Dr. Alex Ellery, Associate Professor

Canadian Research Chair (Space Robotics and Space Technology)

B.Sc, Ulster, United Kingdom

M.Sc, Sussex, United Kingdom

Ph.D, Cranfield, United Kingdom

Alex Ellery’s University Bio

Canada has long been a world leader in space technology. The Canadarm, for example, is installed in every space shuttle, as well as on the International Space Station. It can manipulate spacecraft components, deploy and retrieve satellites and perform other tasks in orbit. But the Canadarm is large and expensive, and requires a human operator. New research into smaller, less expensive technologies will lead to the next generation of robotic space devices.

As Canada Research Chair in Space Robotics and Space Technology, Dr. Alex Ellery has an enviable record in this area, working with organizations such as the European Space Agency to overcome the problems of operating space-based robotics in low-gravity environments, in the harshest conditions, out of reach of human operators, and too far away to remotely control via radio link. Using lab equipment, Ellery simulates such conditions as the surface of Mars.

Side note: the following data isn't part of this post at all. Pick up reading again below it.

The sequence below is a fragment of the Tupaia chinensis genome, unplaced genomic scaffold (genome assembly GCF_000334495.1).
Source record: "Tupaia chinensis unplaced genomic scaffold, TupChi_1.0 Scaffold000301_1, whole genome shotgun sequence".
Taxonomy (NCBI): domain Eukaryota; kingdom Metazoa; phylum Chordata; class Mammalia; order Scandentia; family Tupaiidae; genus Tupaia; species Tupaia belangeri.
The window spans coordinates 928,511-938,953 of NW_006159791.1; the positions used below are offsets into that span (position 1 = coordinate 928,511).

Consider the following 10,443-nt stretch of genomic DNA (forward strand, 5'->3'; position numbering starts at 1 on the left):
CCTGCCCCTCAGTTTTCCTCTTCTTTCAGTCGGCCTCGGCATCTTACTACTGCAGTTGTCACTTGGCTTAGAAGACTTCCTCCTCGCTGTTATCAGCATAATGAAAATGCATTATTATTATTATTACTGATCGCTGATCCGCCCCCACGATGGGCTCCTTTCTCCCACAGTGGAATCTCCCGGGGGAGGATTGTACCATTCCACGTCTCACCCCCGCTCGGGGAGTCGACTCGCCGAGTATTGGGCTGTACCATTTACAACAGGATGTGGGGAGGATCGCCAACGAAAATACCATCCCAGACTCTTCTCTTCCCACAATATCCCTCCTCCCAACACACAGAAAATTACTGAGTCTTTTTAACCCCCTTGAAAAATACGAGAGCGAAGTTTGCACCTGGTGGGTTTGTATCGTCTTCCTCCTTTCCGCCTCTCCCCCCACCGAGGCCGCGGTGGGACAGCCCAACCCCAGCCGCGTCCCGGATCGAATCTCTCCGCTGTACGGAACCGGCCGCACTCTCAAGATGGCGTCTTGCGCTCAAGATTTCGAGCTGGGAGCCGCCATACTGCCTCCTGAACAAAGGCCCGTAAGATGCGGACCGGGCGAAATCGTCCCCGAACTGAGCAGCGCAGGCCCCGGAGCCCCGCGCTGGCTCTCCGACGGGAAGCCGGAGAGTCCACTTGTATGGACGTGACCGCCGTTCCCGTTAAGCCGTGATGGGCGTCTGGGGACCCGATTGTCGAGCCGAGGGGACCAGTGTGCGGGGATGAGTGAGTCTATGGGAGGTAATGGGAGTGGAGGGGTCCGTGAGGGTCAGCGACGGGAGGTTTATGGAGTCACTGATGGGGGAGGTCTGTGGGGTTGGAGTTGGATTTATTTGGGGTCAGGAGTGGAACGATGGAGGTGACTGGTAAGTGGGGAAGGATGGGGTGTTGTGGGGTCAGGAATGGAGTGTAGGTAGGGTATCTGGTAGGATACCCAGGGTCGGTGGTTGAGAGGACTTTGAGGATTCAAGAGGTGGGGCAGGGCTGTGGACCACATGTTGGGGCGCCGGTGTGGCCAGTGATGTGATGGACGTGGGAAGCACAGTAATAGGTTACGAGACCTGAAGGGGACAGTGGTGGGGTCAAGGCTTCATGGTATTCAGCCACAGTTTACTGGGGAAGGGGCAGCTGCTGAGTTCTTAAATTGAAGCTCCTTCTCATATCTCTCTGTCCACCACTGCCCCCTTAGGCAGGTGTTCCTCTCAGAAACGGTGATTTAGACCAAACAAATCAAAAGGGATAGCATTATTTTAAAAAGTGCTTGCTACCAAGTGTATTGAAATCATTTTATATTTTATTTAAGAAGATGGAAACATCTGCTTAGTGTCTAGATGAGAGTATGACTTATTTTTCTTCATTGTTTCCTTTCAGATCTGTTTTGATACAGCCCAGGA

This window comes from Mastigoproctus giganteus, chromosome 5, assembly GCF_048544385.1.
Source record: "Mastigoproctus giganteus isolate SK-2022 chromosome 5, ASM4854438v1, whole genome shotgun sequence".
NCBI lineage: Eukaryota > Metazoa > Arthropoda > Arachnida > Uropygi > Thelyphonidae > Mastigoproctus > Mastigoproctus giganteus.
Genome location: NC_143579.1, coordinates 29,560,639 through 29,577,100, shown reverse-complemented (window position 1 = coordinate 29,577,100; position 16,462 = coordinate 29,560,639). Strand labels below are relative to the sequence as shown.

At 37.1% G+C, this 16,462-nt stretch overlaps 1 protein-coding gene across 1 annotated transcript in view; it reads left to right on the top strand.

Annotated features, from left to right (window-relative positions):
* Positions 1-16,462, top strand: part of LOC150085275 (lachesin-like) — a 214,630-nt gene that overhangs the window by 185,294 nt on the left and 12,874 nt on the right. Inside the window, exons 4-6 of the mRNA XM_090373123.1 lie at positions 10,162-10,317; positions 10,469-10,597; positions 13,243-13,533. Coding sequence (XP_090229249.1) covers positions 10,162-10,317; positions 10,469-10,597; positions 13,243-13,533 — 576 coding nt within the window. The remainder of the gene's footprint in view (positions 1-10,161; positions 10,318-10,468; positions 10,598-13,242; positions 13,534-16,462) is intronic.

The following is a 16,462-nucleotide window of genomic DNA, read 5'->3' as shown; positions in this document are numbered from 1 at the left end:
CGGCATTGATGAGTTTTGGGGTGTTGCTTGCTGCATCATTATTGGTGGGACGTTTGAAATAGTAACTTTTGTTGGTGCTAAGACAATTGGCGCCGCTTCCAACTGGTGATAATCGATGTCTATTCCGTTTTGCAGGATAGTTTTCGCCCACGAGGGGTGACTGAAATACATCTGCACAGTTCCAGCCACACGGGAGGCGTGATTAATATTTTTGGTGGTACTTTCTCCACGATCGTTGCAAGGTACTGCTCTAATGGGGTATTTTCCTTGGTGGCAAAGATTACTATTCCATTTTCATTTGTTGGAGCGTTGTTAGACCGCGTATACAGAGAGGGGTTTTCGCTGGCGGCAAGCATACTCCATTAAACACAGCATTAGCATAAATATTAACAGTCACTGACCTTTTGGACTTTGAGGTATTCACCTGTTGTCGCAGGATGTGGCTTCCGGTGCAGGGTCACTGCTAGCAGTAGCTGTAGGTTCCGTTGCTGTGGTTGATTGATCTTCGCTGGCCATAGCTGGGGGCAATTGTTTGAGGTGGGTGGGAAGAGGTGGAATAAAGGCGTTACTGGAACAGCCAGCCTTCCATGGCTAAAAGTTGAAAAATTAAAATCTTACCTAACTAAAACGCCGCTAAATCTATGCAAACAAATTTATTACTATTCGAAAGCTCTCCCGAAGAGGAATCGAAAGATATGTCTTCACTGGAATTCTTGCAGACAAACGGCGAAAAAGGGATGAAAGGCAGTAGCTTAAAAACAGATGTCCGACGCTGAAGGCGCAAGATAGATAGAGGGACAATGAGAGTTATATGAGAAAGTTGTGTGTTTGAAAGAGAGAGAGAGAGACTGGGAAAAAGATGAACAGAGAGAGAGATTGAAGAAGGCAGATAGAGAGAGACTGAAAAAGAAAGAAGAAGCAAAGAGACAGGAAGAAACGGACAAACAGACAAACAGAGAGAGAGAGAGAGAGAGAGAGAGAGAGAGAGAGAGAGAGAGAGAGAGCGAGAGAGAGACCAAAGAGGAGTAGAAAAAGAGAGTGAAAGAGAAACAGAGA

One problem facing space technology and robotics has to do with the current way satellites are maintained in space. By investigating new, modular designs for spacecraft components, and by using robotic arms that work the same way an astronaut’s do, Ellery hopes to dramatically reduce the cost of assembly and repair. If spacecraft could install their own new parts, they wouldn’t be crippled if their components failed, and the potential cost savings would be enormous.

Robotic systems may also be used on planetary rovers on, for instance, the surface of Mars. By adapting technologies found in the natural world (such as the way some insects drill into wood and soil) the search for life signs will be made easier.

These technologies will bring space ever closer to us, even if it is only within robotic reach.